Whether it was Plan-It Calgary, the ring road, a visit from his Holiness or H1N1 — Calgary had no shortage of attention-grabbing headlines in 2009.

Unfortunately, tragedy produced the year’s first major headlines, with the New Year’s Day triple murder involving alleged gang members, and one innocent bystander, Kenny Su’a. By June, the Calgary police had nabbed three suspects in the crime.

The Brier swept into town, with provincial curling heavyweight and yet-to-be-crowned Canadian Olympic skip, Kevin Martin and his rink taking the crown.

Dubya and Condi come to the city — one in March and one in May, respectively — bringing a throng of protests to the city for each visit.

March, however, started a storyline with which Calgarians would become more familiar. The ring road. The northern portion, stretching from deep northwest Calgary across the city’s north boundary to the east, gave Calgarians a glimpse of what could be, while an ever-lengthening negotiation on the southwest portion began to boil over with Calgarians.

At the end of June, the Tsuu T’ina nation voted against a ring road proposal — signaling the start of a new direction by the city. Approval of an interchange at 37 St and Glenmore Trail set in motion a different agenda to get commuters moving in the city’s southwest.

Swine flu, or H1N1, made its first appearance in Alberta in April — and evolved into what some may argue as the biggest of Alberta Health Services’ 2009 debacles (and let’s face it, there were a few). Encouraging everyone to get out for the vaccination later in the year and having a deluge of Calgarians standing for hours in line eventually gave way to a graduated and pragmatic approach. Panic aside, thousands of headlines were made from swine-flu related stories.

The Calgary Flames are bounced from April play yet again and the city faces $184 million in cuts in early May.

With cuts on the table, the city is faced with no shortage of decisions --- and Calgarians have no shortage of opinions. Pedestrian bridges at $25 million in July continue to be scorned in December, and the implementation of fees for parking in city transit lots is a sure way to cause calamity at the water cooler.

And after the Greatest Outdoor Show on Earth once again brought hundreds of thousands to Calgary in July, WorldSkills 2009 celebrated talented tradespeople from around the globe.

A minor political surprise began what some predict as the largest shift in Alberta’s provincial political history, as Wildrose Alliance Party candidate and interim leader, Paul Hinman, handily beat out the PC and Liberal candidates to snag a seat previously held for nearly 50 years by the Conservatives.

It seemed to pile up provincially from there: Bills 44 and 50 became magnets for opposition; Alberta Health Services goes from one controversy to the next; Premier Stelmach’s popularity appears to plummet and he fends off calls for his resignation by garnering 70-plus per cent support from party faithful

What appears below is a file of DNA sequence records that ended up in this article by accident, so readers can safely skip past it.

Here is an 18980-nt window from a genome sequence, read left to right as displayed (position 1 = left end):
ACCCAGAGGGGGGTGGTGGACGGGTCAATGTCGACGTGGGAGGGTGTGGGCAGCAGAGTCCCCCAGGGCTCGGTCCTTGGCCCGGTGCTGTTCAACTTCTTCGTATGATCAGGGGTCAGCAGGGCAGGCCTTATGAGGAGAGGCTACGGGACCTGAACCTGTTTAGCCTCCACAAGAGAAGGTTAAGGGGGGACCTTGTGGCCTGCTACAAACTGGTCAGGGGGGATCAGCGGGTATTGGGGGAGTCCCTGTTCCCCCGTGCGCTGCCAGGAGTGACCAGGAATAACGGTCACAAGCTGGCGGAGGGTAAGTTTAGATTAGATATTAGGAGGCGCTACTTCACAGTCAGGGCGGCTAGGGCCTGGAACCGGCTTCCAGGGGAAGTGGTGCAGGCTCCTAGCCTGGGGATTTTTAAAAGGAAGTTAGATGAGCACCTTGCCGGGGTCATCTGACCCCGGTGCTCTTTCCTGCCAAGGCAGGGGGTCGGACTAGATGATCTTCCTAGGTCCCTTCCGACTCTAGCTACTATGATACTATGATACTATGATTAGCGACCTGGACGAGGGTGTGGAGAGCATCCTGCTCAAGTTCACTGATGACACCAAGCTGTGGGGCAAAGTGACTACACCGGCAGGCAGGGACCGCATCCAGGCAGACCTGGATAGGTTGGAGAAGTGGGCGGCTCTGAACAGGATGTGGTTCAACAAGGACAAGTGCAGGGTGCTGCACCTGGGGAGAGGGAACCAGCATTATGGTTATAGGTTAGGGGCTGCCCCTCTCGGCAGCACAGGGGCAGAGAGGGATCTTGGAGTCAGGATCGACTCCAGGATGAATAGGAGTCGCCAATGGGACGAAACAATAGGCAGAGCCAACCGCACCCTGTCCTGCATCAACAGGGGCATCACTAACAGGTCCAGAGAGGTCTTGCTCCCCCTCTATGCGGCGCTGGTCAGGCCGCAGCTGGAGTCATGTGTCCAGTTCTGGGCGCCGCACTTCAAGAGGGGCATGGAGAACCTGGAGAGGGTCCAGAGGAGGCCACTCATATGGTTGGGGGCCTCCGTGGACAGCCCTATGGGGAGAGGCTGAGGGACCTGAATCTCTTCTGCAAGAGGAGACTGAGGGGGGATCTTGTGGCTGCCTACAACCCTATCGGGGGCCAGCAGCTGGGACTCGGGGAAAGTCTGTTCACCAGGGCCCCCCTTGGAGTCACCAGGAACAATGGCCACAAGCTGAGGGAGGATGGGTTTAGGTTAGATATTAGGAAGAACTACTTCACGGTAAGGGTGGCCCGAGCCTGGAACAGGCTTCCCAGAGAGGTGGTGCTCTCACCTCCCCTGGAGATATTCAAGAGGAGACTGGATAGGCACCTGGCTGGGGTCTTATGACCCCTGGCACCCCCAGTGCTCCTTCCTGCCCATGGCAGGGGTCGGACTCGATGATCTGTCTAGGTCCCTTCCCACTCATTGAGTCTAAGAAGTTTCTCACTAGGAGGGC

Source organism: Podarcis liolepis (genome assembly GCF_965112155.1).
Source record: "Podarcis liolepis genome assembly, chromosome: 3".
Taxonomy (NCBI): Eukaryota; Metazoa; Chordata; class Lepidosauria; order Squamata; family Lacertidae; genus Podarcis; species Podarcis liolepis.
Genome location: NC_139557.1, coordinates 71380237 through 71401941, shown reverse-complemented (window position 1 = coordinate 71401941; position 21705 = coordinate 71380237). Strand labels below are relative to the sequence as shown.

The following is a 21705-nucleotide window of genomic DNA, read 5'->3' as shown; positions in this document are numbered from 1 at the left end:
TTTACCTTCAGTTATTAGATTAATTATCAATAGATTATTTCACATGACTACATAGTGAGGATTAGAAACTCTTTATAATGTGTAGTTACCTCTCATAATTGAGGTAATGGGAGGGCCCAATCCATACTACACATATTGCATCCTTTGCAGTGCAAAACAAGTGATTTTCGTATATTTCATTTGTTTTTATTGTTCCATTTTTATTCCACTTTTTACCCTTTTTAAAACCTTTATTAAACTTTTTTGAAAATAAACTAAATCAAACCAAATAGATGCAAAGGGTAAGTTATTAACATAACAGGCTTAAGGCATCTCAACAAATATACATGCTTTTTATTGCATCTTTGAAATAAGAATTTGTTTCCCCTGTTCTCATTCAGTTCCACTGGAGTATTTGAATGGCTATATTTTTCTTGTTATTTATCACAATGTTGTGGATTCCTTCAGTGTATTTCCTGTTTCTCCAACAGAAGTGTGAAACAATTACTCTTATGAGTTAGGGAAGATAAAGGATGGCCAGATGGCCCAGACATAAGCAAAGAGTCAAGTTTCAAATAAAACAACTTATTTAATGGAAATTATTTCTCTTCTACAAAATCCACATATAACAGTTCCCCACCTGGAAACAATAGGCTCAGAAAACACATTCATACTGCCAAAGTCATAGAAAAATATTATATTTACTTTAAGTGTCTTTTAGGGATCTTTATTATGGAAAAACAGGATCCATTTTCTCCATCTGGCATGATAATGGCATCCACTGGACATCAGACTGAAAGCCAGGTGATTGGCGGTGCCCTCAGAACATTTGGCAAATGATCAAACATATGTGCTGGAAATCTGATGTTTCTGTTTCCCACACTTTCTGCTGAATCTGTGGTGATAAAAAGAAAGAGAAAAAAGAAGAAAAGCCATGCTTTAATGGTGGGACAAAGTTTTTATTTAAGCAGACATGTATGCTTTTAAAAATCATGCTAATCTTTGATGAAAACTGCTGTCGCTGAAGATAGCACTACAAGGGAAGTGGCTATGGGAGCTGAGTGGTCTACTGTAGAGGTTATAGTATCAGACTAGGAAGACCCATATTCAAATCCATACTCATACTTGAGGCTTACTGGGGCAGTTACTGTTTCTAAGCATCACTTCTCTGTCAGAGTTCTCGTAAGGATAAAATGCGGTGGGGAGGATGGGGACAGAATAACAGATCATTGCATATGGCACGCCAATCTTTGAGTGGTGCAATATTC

Plan-It Calgary passes in September with aldermen heralding their vision of Calgary’s future, while others feel it sold out — not dealing with the proposed increased density and the challenge of urban sprawl.

The arrival of His Holiness the Dalai Lama provided a moment for pause and reflection for thousands of Calgarians.

The Olympic torch is lit, and the world prepares for the Winter Olympics in Vancouver — with the last winter games in Canada held right here in Calgary 22 years earlier — can you feel it?

As the year draws to a close, aldermen pat themselves on the back for holding the projected tax hike to a “measly” 4.79 per cent, but set the stage for an interesting 2010. That’s right — it’s a civic election year.

The Grey Cup once again showcases the city’s success as we play host to an Alouettes win — but an ongoing storyline at the Calgary Zoo — animal deaths and the trespassing and mauling of one man by a tiger — showed there is still more work to do.

Of course, every year is filled with honourable headline mentions and this year was no different. Snow removal drew the ire of Calgarians (as it seems to annually).

Flames legend Theo Fleury announces his intentions to try out for the big club; stirs a frenzy of fan excitement, doesn’t make the team, announces retirement as a Flame … and then comes out with a book on his troubled past.

How could one forget the tabloid-style coverage of former Calgarian Ryan Jenkins and a gruesome murder and later suicide? The media loves a trashy tale — for better or worse.

The year 2010 will bring no shortage of successes and shortcomings in this great city — and while it’s impossible to tell what lies ahead, there is one certainty: Metro Calgary will remain committed to delivering the headlines that matter in your daily lives.